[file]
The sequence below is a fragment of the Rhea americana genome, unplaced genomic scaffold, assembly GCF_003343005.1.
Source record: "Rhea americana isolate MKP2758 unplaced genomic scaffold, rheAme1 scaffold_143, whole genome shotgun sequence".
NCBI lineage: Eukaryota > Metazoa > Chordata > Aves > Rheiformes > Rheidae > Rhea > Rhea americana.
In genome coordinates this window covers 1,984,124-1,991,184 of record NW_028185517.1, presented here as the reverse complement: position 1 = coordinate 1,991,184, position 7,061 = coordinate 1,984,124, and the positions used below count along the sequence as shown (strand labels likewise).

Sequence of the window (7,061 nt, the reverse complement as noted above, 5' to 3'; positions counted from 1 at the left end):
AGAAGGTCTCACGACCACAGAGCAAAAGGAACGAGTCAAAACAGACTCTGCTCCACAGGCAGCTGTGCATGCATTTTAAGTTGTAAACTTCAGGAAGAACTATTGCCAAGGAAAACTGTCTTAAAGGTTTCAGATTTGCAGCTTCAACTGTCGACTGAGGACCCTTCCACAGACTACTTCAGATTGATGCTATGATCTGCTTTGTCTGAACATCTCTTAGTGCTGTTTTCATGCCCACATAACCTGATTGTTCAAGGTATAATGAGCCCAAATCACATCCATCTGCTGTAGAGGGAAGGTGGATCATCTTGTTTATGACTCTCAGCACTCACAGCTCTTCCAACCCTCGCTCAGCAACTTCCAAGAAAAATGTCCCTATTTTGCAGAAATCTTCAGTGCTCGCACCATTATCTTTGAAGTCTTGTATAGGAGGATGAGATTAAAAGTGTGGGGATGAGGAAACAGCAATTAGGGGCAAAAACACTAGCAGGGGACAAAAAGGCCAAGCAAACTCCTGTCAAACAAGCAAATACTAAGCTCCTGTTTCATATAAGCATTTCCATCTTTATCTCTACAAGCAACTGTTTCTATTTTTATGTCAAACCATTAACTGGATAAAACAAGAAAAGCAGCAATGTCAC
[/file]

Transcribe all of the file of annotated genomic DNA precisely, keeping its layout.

The sequence below is a fragment of the Rhea americana genome, unplaced genomic scaffold, assembly GCF_003343005.1.
Source record: "Rhea americana isolate MKP2758 unplaced genomic scaffold, rheAme1 scaffold_143, whole genome shotgun sequence".
NCBI lineage: Eukaryota > Metazoa > Chordata > Aves > Rheiformes > Rheidae > Rhea > Rhea americana.
In genome coordinates this window covers 1,984,124-1,991,184 of record NW_028185517.1, presented here as the reverse complement: position 1 = coordinate 1,991,184, position 7,061 = coordinate 1,984,124, and the positions used below count along the sequence as shown (strand labels likewise).

Sequence of the window (7,061 nt, the reverse complement as noted above, 5' to 3'; positions counted from 1 at the left end):
AGAAGGTCTCACGACCACAGAGCAAAAGGAACGAGTCAAAACAGACTCTGCTCCACAGGCAGCTGTGCATGCATTTTAAGTTGTAAACTTCAGGAAGAACTATTGCCAAGGAAAACTGTCTTAAAGGTTTCAGATTTGCAGCTTCAACTGTCGACTGAGGACCCTTCCACAGACTACTTCAGATTGATGCTATGATCTGCTTTGTCTGAACATCTCTTAGTGCTGTTTTCATGCCCACATAACCTGATTGTTCAAGGTATAATGAGCCCAAATCACATCCATCTGCTGTAGAGGGAAGGTGGATCATCTTGTTTATGACTCTCAGCACTCACAGCTCTTCCAACCCTCGCTCAGCAACTTCCAAGAAAAATGTCCCTATTTTGCAGAAATCTTCAGTGCTCGCACCATTATCTTTGAAGTCTTGTATAGGAGGATGAGATTAAAAGTGTGGGGATGAGGAAACAGCAATTAGGGGCAAAAACACTAGCAGGGGACAAAAAGGCCAAGCAAACTCCTGTCAAACAAGCAAATACTAAGCTCCTGTTTCATATAAGCATTTCCATCTTTATCTCTACAAGCAACTGTTTCTATTTTTATGTCAAACCATTAACTGGATAAAACAAGAAAAGCAGCAATGTCAC